Bitcoin came about after the 2008 financial crisis. Around that time, the public’s faith on banks and financial institutions were on an all-time low. An unknown programmer, going by Satoshi Nakamoto utilized cryptographic hash functions and public key cryptography to create Bitcoin.

Bitcoin’s purpose has never changed since the very beginning of its inception. Bitcoin wants to be a global decentralized financial system while empowering people to have full control over their finances. While Bitcoin does lack the scalability to be a traditional currency system, it has the capability of becoming a digital store-of-value.


Ethereum, on the other hand, is not a payment-only system. Ethereum founder Vitalik Buterin believes that the blockchain has more utility than just being a payment-service provider. Buterin thought that by leveraging the blockchain technology, developers can create real-world applications on top of it. The way they can do that is by creating smart contracts and executing them on top of Ethereum.

Smart Contract is a computer code running on top of a blockchain containing a set of rules under which the participants of the contract agree to interact with each other. There are certain features of smart contract interactions:

  • The participants of the smart contract can directly interact with each other without the need for a middleman or a third-party.
  • Each step of a smart contract can only be implemented after the execution of the immediate former step.
  • The smart contract acts as a blueprint for a decentralized application (DApp).
  • All the contents and data inside a DApp is not owned by one single entity.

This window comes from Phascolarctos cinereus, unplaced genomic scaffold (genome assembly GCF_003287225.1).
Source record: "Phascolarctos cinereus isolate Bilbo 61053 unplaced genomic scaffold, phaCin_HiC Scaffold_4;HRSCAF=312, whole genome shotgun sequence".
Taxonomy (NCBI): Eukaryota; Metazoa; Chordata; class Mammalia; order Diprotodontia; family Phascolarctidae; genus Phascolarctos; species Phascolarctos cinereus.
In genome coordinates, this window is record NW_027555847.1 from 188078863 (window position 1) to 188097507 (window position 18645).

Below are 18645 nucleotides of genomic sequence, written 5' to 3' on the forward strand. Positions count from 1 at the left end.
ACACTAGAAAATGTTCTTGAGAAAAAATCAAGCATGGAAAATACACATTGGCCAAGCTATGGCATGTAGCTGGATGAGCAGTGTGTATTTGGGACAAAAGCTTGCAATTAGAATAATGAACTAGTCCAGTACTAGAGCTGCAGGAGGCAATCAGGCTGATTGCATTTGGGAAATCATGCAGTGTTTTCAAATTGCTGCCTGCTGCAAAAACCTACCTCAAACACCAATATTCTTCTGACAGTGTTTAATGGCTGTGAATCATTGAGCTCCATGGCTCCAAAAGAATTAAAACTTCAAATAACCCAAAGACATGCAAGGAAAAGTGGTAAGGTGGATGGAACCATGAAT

#2  Bitcoin VS Ethereum Price History

Looking at the price charts can also help us gain an interesting perspective of each coin.



  • The chart above is the all-time daily price chart. After achieving its all-time high in December 2017.
  • Bitcoin went from $10,000 to near $20,000 in a little over two weeks.
  • It took Bitcoin 50 days to crash from its all-time high to $6,875.
  • Currently, Bitcoin is on the road to recovery.

Bitcoin VS Ethereum: [The Ultimate Step-by-Step Comparison Guide]

  • The chart above is the monthly Bitcoin price chart.
  • Between May 2018 to January 2019, Bitcoin observed six straight bearish months.
  • February 2019 onwards, Bitcoin has enjoyed four straight bullish months. The last time it managed to do so was between May 2017 – August 2017.
  • May 2019 has been the most bullish month since December 2018.



  • It took Ethereum one week to go from $750 to over $1300 (3rd January to 10th January 2018).
  • Quite like Bitcoin, Ethereum (and the crypto market in general) is on the road to recovery following the 2018 bear market.


  • From May 2018 to November 2018, Ethereum faced seven consecutive bearish months.
  • Ethereum has had five bullish sessions out of the last six.

May 2019 has been the most bullish month since April 2018.

#3  Bitcoin VS Ethereum Mining

Both Bitcoin and Ethereum are currently using the proof-of-work (POW) consensus mechanism. However, Ethereum plans to move on to proof-of-stake (POS) soon, using the Casper protocol. Let’s run through both POW and POS in this section.

Bitcoin and Ethereum – Proof of Work

The idea of POW is for miners to use their computational power to solve cryptographically hard puzzles. The miner who gets to solve the problem, adds a new block to the blockchain and receives a block reward in return. Bitcoin uses the SHA-256 hashing algorithm for its mining purposes. This how the process works:

  • A random string called the “nonce” is appended to the hash of the previous block.
  • The resultant string is hashed and then checked against the network difficulty.